connections | 12

a small experiment in linking peers + postings

two generations of service

© Sarah McCaffery

© Sarah McCaffery

© SARAH McCAFFERY, Unicorn in Uniform,  MCDM, Cohort 12

My mother was a Marine before I was born. Through the years, our path was strewn with obstacles, my father’s passing being the most serious. More chaotic events followed, each individually too much to ask of a single mother of five, all together a cosmic joke of a gauntlet for our family to run. My mother was forthright with us about times in her life when she was overwhelmed and sad, when everything just went wrong, and she told us about her time as a Marine as well — no trace of


Jane (Snyder) Connelley © Sarah McCaffery


The Cohort 12 blog Unicorn in Uniform profiles one amazing woman in uniform each week in the effort shed light on their military life. This heart-felt interview is with Jane (Snyder) Connelley, U.S. Marine Corporal, the author’s mother.


unhappiness tinged those stories. She sang cadence with smiling eyes, reminisced about being the first to salute her sister when she became an officer, and emanated pride whenever her military service came up. I never planned to enlist, but I absorbed the lesson.

Near the end of my senior year in high school, I noticed a box in the cafeteria labeled “U.S. Marines” with sheets to provide contact information. When the recruiter called, I had graduated with no money and no direction; those years of reinforcement pushed me out the door. Because my mother was a Marine, I knew I could handle it. Because I knew I could handle it, my life became exactly the one I want.

Thanks, Mom.


What did you do in the military?

Admin. I was a personnel clerk, but served on several research boards, so I didn’t log very many hours in my own Military Occupational Specialty (MOS). My longest running project was on the Nuclear Test Personnel Review (NTPR) board. We compiled data from the medical records of test participants, looking for any correlation between test participation and subsequent incidences of disease. I also served on the Selective Reenlistment Bonus (SRB) board. We were tasked with locating, and paying, all service members that had been underpaid SRB program bonuses. Some of them had been out of the service for decades, and it was a thrill to find them and let them know that they had a large bonus check coming.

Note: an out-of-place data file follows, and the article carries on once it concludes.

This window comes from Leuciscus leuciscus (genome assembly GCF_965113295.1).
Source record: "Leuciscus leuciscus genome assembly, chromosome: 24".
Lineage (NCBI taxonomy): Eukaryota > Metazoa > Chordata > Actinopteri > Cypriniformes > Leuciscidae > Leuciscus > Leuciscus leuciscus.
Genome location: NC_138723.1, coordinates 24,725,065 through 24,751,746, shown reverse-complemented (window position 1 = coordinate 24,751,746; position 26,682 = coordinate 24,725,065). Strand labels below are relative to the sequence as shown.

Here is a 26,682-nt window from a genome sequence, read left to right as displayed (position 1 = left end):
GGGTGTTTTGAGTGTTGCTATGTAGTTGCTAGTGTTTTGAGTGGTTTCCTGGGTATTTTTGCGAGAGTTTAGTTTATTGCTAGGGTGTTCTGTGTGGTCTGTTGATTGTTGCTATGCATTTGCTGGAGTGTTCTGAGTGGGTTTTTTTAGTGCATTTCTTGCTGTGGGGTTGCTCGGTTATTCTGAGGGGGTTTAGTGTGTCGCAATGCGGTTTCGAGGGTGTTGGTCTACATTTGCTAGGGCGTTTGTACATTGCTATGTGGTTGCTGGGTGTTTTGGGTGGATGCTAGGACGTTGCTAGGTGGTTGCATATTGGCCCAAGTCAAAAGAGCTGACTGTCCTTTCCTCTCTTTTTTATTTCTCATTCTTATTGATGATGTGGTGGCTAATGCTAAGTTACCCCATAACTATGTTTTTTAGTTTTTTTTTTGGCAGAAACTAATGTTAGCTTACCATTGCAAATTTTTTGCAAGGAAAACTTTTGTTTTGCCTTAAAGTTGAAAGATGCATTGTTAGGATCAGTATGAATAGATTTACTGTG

What is your strongest memory of your time in the service?

Discovering my own tenacity: On  the first day of basic training, I thought I was going to die. Two months later, I ran the Parris Island loop – and didn’t (die). A year later, my first child was born and I fought to stay on active duty – and won (in the 70s, pregnant women were given medical discharges).

Have you ever observed bias or favoritism based on your gender while active duty?

Yes. But it was the 1970s. Women were just beginning to break away from traditional stereotypes. Women Marines were elevated, in the women’s movement, simply by being Marines. Traditionalists, on the other hand, threw insulting labels at us.

Describe one amazing moment from your military career.

There was an old Corps Sergeant Major who wanted to make an example of me when I had my baby. There were no post-pregnancy regulations at the time, but there was a reg that said a Physical Fitness Test couldn’t be scheduled within 30 days of surgery. So he scheduled mine on the 31st day after giving birth. I maxed it. 50 sit-ups in one minute! Hourrah. WMs were cheering, and the Company Executive Officer had tears in her eyes.

What is the most important thing you’d like the reader to understand about women in the military?

That we are a diverse group – and that the labels don’t stick to us.

Do you have a message for the female soldiers, sailors, airmen, and Marines out there?

Know that most of your limitations are self-imposed.


Want to participate, or know a female service member who’d like to share her experience? Contact Sarah.

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This entry was posted on November 10, 2012 by in cohort 12 reposts + links, of service and tagged , , , .

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